I’m sorry for this but had to inform you about Vaahika’s disappearance. Though I tried to locate her but she’s nowhere to be found. She’s in a really bad shape with all the depression, amnesia and body allergies taking toll on her. I request you to come here and help me with this. Looking forward to hear from you and request you to try finding her as well.


Dr. Chandra.
Aman had every feeling all over his face. Pain, anger, sadness, confusion, helplessness, longing…but most of it had love.

He looked at Saarthak who was now standing still and quiet.
“Where was she?” The question remains unanswered.
…..to be continued.

©®Nisha Mishra

Storytelling · THE STORY · Uncategorized · vaahika

3. Mismatch, zigzag!


Aman came back to the apartment, locked the doorknob. Saarthak looked at him unsure about how he’s going to start a conversation. It was the first time ever that he felt uneasy around him.
Aman walked up to him and sat across him. No words came out of either mouths.

“Why wouldn’t you tell me? All this time I thought I am the one who’s making you meet her. I kept describing how special she was and you didn’t give it a sensible thought? Like, really? Why would you do that?” Finally Aman spoke up. The displeasure was all over his face, presence and tone.

“I had no idea things would turn out to be this way.” Saarthak’s tone was a mix of being upset and confusion.

“Shut the fuck up!” Aman blurted out rather angrily and for first time ever on none other than Saarthak.

Saarthak was now shocked and perplexed at the same time.

“Dekh, utna bhi bada issue nahi hai, that you require to shout.” Saarthak stood up, putting his hands gently on his shoulders, trying to calm Aman down.

Though it was a reflex but Aman was almost about to throw a punch in his face. Saarthak ducked but he couldn’t believe what might have happened had he didn’t.

Aman took a step back looking down at his feet, still raging but quiet.

“What? What did I do wrong? You’d hit me? Really? You would? Why? Tell me WHY?” Saarthak was bitter, angry and almost heartbroken.

“Because I am in love with her!” Aman shouted again. He looked at him for a second.


“What’s going on? What happened, Saarth?” Neena, Aman’s mother was shocked to see her son’s face flushed out of anger, that on someone who meant life to him.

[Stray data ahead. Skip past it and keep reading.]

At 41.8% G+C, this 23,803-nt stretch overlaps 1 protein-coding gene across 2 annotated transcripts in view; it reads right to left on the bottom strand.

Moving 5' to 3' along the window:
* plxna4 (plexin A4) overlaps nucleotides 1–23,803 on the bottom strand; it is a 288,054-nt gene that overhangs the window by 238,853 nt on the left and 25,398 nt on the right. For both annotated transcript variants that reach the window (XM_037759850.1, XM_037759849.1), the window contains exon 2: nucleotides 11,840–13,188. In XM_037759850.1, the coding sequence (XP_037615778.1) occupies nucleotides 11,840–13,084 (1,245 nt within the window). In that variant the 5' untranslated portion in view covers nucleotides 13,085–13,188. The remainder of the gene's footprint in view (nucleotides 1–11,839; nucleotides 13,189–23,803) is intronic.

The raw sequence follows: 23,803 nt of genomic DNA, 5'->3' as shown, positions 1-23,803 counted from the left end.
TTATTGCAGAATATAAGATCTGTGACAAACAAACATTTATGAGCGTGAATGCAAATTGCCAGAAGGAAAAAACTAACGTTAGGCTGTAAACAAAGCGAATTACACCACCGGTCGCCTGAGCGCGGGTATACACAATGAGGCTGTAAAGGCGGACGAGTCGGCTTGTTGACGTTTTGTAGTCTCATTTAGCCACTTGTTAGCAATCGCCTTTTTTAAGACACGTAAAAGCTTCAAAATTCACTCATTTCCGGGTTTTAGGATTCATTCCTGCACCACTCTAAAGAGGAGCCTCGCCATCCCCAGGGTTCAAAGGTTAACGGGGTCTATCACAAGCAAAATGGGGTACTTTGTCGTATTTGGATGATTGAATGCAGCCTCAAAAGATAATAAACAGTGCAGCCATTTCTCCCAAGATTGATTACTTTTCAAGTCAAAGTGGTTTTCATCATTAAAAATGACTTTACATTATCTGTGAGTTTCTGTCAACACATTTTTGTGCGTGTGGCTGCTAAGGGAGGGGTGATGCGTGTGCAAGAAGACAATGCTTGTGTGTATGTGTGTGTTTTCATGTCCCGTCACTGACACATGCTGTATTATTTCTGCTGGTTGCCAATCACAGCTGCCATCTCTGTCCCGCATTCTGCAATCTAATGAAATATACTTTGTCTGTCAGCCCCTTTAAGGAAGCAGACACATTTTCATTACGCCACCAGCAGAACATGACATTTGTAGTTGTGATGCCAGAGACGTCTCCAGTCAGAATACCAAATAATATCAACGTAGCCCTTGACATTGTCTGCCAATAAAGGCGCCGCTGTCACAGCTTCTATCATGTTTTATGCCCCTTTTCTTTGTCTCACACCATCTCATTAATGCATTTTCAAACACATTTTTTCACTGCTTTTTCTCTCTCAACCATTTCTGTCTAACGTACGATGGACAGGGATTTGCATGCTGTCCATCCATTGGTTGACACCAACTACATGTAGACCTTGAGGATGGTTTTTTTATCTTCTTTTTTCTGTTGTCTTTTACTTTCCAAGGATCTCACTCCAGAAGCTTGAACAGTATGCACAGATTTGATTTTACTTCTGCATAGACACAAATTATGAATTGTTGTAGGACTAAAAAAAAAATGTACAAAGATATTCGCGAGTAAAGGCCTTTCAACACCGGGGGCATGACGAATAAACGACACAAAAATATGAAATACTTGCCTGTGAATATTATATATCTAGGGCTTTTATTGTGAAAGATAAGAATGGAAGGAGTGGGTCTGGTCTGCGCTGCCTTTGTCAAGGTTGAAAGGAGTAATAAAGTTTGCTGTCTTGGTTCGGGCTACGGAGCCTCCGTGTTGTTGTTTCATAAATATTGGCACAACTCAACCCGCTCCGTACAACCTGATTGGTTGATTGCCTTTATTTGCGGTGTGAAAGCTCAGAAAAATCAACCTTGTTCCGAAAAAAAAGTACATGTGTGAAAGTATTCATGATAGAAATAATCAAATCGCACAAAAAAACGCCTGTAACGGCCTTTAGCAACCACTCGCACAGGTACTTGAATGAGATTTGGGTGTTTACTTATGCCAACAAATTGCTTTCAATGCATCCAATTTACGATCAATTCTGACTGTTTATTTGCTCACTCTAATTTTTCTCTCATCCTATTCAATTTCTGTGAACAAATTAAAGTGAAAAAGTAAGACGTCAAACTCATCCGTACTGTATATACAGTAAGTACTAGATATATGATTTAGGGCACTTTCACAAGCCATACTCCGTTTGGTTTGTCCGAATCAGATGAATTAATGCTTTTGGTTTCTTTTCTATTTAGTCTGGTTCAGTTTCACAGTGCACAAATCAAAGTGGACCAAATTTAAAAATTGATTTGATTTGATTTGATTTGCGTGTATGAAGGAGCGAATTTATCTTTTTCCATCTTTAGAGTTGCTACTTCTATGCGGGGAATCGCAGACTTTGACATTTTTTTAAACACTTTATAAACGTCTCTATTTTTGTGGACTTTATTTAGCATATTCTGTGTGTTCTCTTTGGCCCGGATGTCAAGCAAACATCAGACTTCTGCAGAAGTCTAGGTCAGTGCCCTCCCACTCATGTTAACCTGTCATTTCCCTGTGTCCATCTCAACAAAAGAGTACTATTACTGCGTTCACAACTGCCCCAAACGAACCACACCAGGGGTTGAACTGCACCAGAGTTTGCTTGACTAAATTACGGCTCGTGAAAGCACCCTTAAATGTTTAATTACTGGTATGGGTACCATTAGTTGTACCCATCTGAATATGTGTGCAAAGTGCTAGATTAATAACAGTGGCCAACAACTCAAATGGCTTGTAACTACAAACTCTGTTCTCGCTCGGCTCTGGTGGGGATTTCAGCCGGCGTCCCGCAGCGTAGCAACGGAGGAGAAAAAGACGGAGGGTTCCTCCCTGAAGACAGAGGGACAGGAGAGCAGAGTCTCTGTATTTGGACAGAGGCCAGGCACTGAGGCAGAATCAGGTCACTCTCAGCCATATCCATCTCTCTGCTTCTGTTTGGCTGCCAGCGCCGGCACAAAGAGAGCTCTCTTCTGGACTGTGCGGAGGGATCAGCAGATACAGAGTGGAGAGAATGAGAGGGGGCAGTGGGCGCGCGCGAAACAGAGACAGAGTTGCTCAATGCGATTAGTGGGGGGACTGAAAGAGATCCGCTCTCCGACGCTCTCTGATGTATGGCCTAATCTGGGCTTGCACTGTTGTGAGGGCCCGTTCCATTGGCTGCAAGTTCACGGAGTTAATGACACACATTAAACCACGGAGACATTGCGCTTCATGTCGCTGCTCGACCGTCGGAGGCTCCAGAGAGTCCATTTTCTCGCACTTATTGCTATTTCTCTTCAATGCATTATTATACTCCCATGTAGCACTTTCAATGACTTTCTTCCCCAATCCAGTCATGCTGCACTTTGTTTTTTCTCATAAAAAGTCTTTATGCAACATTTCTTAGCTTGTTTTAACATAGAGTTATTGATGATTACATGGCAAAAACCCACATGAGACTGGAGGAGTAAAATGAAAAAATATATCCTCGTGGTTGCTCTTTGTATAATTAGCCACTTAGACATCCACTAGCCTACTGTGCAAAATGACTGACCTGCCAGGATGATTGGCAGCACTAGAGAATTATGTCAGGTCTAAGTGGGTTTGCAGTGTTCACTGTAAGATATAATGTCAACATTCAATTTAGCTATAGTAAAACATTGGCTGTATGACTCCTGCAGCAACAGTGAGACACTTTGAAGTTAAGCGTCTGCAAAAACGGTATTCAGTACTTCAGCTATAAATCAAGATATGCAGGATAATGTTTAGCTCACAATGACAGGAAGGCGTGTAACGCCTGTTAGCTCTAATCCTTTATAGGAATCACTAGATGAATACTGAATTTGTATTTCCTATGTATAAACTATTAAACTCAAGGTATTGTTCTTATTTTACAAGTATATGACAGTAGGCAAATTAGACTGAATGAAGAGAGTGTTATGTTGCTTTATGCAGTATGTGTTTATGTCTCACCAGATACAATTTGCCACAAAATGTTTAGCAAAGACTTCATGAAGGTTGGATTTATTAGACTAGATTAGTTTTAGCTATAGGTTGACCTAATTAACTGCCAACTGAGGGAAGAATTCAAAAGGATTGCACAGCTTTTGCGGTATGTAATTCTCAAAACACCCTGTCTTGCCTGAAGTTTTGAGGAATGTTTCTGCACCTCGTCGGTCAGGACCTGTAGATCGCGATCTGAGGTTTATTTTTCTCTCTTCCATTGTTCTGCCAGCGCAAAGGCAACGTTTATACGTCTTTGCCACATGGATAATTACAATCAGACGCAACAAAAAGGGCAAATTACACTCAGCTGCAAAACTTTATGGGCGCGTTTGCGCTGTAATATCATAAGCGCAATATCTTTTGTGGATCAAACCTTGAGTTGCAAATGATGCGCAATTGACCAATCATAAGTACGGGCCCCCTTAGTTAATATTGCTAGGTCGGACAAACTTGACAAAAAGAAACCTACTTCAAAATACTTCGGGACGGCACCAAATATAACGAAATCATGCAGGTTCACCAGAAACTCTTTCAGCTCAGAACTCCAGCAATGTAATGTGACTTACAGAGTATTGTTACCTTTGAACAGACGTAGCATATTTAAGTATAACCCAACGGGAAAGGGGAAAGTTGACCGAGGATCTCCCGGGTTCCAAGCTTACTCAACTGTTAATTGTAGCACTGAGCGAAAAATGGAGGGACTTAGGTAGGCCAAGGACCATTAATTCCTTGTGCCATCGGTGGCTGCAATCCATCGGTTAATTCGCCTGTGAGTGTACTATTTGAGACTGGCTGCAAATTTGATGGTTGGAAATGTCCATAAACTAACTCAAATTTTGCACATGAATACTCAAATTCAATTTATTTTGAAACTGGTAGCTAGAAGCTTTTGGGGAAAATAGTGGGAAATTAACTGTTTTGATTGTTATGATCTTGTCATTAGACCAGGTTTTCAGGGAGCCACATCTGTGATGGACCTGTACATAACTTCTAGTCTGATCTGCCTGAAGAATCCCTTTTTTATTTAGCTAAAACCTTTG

“Auntie, please leave us alone for sometime. I got this!” Saarthak requested Neena with his ever polite tone and gesture and closed the door.

Saarthak couldn’t believe what could have happened had Aman not stopped. He was shattered.

For the first time ever he had never seen Aman like that…angry and loud. He didn’t even try to come out of his room after slamming the door on Saarthak’s face.

For some reasons he regretted the fact that he didn’t tell him about Vaahika earlier, even when he could have had easily done so.

Of course he liked Vaahika but Aman was in love with her.

“What was he supposed to do now?”

Saarthak walked down the street, reached home and slammed the door shut behind him and sat down on the floor. Hours passed by. Vaahika was everywhere like a witch… magical and full of mystery. He thought about Aman too. Aman had all the college girls drool over him, but never did he go after anyone or pursued anyone romantically, except for the harmless flirting here and there.

“Why Vaahika then?” He thought to himself. And then it struck him that obviously because she was different.

Something inside of him unsettled and before he knew a tear rolled down of his eyes, down his cheeks.

God knows when he fell asleep, amidst all of the troubled thoughts and feelings swirling around and within. He woke up to the continuous doorbell ringing. He checked his watch. It was 8 in the morning. He still had time to get ready for college.

Post last nights’ incident he wasn’t quite sure if it was Aman at his doorstep. The doorbell rang again. He got up and walked towards the door.

His jaw dropped at the sight.

“Good morning, sleepyhead!” Vaahika waved at him with a smile on her face.

“Why is she just so heart-melting gorgeous?” Saarthak thought while admiring the way she had put winged liner making her eyes stand out beautifully and the way her locks were tied in that messy bun.

“Though I ain’t a vampire but I guess entering into someone’s house without being invited in is a bad manner.” Vaahika said to Saarthak bringing him out of his head.

“Please come in.” Saarthak invited her in.
©®Nisha Mishra

Storytelling · THE STORY

3. Mismatch, zigzag!

“What are you doing here? No, wait! How on earth are you here?” Vaahika asked Saarthak as soon as she stepped in the house.
“Ahemm! I..” Saarthak was about to say something when Aman appeared in the hall interrupting him. “Oh my god! Look who’s showed up here!”

Vaahika turned towards him. There was a hug and Aman kind of lifted her up in it. Though Saarthak was not so sure but he saw Vaahika place a kiss on his cheek.